Returning to my own food writing, I’m part of the group that will be ready to go early enough for the first publication. A number of other folks struggled to write, and I know that’s been a concern, that some of us are experienced writers, while others are totally new.
Nonfiction essay writing is so easy for me, that I didn’t have a problem with writing and getting things done on time. We’re to be done by July. I’m on my seventh draft–yes, you read that correctly! I’ll only have to tweak it here or there.
I remember taking a poetry class when I was in my early 20s. As part of a regular routine, I’d rework one poem at the start of every summer. It was a poem about the changing seasons and my favorite summer dress.
When did I first know I was a writer? It must have been junior high. I used to journal, I suppose, in my own rudimentary way. I was a serious nerdy girl, clipping newspaper stories from my dad’s newspaper and making note of my observations. These were probably early inklings of my Meyers-Briggs INTJ type.
Nowadays, I’m likely to blog.
On the reading front, I finally catalogued all of the romance novels in my e-readers, when I’d already catalogued the other books some time ago. I merely add more books to the shelves or create new ones.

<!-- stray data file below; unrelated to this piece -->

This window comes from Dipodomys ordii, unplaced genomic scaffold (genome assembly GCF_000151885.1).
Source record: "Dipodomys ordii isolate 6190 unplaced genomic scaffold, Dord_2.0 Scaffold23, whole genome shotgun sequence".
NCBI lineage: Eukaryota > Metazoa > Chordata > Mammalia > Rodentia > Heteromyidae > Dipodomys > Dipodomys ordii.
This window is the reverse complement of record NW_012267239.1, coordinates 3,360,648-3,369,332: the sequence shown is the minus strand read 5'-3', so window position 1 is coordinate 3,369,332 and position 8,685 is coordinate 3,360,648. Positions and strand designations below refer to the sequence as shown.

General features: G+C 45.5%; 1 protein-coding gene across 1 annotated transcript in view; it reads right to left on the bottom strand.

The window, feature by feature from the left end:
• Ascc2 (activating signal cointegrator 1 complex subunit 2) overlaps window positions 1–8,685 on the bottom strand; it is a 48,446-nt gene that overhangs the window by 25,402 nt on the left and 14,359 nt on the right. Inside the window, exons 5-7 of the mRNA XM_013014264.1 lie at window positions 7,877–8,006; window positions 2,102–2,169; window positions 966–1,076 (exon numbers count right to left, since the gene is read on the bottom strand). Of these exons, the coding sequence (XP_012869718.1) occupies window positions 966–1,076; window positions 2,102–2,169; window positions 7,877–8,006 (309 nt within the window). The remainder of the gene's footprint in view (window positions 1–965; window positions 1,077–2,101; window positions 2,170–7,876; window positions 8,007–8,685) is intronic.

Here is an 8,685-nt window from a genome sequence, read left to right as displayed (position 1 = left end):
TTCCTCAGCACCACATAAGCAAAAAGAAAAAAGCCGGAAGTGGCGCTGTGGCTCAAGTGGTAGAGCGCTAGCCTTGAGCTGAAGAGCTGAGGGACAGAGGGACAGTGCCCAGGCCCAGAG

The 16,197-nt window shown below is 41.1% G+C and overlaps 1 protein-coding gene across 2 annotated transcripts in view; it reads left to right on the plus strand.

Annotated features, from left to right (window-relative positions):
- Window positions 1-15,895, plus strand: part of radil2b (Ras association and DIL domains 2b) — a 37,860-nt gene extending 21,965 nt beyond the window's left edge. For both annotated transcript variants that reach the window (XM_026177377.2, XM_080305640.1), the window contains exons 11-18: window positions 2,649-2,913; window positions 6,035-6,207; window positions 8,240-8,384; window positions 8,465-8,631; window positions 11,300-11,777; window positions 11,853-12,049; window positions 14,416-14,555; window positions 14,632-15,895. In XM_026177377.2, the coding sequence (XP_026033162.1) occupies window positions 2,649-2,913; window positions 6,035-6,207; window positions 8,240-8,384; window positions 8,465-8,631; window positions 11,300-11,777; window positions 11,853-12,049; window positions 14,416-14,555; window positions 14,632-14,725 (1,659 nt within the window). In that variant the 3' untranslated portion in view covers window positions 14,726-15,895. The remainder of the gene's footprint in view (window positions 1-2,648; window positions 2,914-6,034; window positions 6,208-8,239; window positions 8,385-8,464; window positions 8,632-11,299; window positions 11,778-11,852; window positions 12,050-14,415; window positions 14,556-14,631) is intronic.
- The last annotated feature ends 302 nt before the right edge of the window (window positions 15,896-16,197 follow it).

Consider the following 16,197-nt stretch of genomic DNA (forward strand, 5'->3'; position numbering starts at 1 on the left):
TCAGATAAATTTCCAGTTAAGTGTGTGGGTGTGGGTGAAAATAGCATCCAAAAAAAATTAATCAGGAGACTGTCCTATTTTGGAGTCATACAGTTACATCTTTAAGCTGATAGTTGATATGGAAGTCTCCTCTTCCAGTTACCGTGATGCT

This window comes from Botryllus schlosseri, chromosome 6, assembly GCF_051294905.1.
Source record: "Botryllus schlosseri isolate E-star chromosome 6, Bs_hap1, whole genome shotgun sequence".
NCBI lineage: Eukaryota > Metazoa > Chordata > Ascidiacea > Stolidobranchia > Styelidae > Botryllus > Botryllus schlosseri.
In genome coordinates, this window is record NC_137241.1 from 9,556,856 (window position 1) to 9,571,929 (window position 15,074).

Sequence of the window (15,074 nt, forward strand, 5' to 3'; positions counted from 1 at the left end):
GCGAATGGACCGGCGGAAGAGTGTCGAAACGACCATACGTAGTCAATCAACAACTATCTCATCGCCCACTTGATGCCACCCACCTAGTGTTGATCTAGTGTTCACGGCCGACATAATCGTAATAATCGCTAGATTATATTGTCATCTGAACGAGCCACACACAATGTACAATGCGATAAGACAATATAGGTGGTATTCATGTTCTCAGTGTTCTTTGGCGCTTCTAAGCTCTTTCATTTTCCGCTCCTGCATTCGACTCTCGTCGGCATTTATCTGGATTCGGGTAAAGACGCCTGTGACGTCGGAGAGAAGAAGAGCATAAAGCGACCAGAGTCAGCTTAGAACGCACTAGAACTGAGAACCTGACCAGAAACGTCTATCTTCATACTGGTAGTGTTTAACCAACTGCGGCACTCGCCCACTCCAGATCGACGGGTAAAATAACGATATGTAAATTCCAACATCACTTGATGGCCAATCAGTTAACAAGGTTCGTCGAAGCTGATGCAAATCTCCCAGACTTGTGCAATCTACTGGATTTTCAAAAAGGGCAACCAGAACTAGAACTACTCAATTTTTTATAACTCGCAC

I joked in a tweet that this project was evidence, once again, of my history as a nerdy girl. I worked at the local library my senior year of high school.
But part of that project meant purging books I wasn’t likely to ever read. I had to make a decision. Whose books interest me the most nowadays?
It came down to inspirational romances and nonfiction written by mostly Anglican writers of apologetics.
So here I am with the books I’m reading nowadays. I might have mentioned one or two earlier in previous blog essays as books I hoped to read. I’m making my way through my to-be-read pile.
How has your month been? Helena and Leon are back from the developmental editor. I’m reviewing my final round of edits in preparation for sending to the copy editor and proofreader.